Samsung is utilizing the latest LTPO OLED screen technology on the S22 Ultra that will allow it to achieve not only more granular, 1Hz-120Hz dynamic refresh rate adjustments, but also record brightness. The S22 Ultra is reaching 1750 nits of peak brightness in high ambient light settings while watching HDR content, while the Note 20 Ultra tops out at 1500 nits. Score two for the S22 Ultra when it comes to color presentation, too, as our display benchmarks show it is much closer to the reference white and color points than the panel on the Note 20 Ultra.
Galaxy S22 Ultra vs Note 20 Ultra camera
Score two for the S22 Ultra is its camera kit. Also scores three and four, as not only does it come with the latest generation of Samsung's top-shelf 108MP sensor but also with both a 10x periscope zoom camera, and a 3x telephoto shooter. Not that the Note 20 Ultra's 108MP main sensor and 5x periscope zoom are slouches, but it's clear who is the camera specs boss between the two S Pen-wielding warriors.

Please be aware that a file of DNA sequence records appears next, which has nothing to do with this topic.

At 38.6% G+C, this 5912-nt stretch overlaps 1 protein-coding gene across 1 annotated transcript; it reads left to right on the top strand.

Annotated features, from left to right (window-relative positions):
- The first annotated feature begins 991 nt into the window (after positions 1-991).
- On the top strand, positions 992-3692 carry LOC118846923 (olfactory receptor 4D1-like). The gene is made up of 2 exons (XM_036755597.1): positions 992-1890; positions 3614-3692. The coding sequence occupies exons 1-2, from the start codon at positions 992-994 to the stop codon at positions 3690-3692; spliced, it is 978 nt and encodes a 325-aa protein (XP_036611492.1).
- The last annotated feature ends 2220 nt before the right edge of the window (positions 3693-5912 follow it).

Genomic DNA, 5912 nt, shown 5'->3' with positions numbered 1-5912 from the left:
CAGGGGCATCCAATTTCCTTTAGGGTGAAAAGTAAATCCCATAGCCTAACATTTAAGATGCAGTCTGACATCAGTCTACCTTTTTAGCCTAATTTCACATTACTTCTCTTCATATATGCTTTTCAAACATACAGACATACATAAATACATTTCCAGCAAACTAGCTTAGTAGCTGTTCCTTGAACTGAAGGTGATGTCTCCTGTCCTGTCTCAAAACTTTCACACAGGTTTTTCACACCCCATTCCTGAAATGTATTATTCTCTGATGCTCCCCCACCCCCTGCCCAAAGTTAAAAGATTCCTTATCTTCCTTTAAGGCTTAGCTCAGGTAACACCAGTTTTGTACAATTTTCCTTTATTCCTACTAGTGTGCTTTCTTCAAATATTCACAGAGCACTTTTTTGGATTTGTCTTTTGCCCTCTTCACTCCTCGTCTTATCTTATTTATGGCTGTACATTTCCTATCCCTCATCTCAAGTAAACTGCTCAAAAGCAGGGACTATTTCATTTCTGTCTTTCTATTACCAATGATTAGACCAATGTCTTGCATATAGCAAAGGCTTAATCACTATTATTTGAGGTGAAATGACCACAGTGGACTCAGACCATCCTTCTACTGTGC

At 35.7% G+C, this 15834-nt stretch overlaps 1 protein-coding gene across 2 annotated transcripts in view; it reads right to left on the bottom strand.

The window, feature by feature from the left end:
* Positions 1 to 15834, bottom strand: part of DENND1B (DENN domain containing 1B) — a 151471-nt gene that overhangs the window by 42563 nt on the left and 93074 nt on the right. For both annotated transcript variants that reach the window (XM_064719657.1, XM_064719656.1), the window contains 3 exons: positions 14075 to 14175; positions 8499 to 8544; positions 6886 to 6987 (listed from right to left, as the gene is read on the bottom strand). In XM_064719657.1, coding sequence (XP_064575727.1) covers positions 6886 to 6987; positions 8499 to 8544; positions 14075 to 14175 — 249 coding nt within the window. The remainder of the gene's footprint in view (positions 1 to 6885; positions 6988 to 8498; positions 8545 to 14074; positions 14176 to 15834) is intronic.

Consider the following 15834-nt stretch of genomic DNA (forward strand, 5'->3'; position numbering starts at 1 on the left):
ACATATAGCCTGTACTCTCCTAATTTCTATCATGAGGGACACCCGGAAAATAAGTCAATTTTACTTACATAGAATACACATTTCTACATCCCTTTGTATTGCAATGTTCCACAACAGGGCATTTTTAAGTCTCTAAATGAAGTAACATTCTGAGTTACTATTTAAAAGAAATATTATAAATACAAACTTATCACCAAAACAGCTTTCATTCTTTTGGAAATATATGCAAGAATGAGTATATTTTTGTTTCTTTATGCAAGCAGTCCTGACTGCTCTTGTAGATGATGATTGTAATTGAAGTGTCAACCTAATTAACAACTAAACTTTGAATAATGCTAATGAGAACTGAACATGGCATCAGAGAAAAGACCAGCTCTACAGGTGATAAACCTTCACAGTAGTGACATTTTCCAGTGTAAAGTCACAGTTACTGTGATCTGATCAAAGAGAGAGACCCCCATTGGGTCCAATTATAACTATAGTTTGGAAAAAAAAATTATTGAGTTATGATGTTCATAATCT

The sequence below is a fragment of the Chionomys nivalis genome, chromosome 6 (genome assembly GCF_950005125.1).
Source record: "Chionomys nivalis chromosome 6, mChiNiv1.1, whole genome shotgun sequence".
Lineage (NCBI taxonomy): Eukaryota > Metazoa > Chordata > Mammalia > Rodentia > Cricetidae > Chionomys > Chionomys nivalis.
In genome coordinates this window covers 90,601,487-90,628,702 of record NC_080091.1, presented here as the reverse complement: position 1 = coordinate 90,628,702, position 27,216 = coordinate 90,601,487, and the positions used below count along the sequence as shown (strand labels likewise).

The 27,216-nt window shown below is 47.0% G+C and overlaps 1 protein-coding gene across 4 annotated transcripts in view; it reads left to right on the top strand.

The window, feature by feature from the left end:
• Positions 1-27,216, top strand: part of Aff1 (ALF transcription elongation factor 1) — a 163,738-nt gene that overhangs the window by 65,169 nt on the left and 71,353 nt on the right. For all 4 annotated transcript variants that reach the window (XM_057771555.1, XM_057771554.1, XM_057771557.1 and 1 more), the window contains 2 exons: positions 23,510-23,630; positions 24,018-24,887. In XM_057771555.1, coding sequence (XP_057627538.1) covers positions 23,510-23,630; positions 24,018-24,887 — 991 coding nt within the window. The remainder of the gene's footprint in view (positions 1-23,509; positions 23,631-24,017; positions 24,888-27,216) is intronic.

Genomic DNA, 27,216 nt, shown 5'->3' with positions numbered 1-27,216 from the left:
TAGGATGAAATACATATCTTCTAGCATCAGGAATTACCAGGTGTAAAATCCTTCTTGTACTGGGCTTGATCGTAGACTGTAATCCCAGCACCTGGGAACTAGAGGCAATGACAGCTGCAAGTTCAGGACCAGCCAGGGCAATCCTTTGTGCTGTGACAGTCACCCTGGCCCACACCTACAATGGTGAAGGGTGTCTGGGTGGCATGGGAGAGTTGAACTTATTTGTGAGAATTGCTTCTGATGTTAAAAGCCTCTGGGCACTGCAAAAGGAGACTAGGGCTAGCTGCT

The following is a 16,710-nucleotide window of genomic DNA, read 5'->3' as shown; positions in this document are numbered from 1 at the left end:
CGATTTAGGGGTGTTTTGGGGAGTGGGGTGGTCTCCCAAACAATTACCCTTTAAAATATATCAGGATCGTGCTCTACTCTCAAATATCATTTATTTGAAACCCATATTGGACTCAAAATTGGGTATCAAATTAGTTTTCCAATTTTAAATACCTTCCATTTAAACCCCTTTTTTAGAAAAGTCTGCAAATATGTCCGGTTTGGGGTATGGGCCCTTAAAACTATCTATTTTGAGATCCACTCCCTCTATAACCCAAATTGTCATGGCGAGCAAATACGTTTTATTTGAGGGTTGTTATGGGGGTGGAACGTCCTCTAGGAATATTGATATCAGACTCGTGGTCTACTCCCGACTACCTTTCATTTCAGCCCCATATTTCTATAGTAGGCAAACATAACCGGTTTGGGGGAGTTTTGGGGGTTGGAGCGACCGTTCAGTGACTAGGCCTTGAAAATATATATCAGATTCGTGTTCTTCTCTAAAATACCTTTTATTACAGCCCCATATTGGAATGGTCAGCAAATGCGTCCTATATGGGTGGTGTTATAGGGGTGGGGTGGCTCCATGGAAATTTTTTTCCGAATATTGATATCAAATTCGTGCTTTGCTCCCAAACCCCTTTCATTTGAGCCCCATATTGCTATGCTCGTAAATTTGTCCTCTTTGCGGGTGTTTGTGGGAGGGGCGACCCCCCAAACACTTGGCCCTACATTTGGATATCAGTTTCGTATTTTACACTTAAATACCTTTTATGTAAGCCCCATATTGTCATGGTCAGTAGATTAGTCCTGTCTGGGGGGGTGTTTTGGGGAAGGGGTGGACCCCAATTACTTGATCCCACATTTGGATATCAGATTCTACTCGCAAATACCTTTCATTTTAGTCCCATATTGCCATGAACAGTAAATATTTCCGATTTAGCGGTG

The S22 Ultra and its camera set
Still, Galaxy Note 20 Ultra performed admirably in our camera tests, so for general intents and purposes it is a match for the S22 Ultra. When it comes to detail, magnification, focus, and light sensitivity, though, the S22 Ultra ultimately bends it to its will.
Here are some more Galaxy S22 Ultra cameras samples in different situations - night, daylight, zoom, selfies, and closeups - to gauge its camera performance.
Moreover, Samsung is employing a drastically (48%) improved image sensor stabilization that aids in night shots and make it superior to the Note 20 Ultra when recording video footage. It rivals Apple's Sensor Shift image stabilization, and you can take a peak how it fares against it in the S22 Ultra camera comparison video below.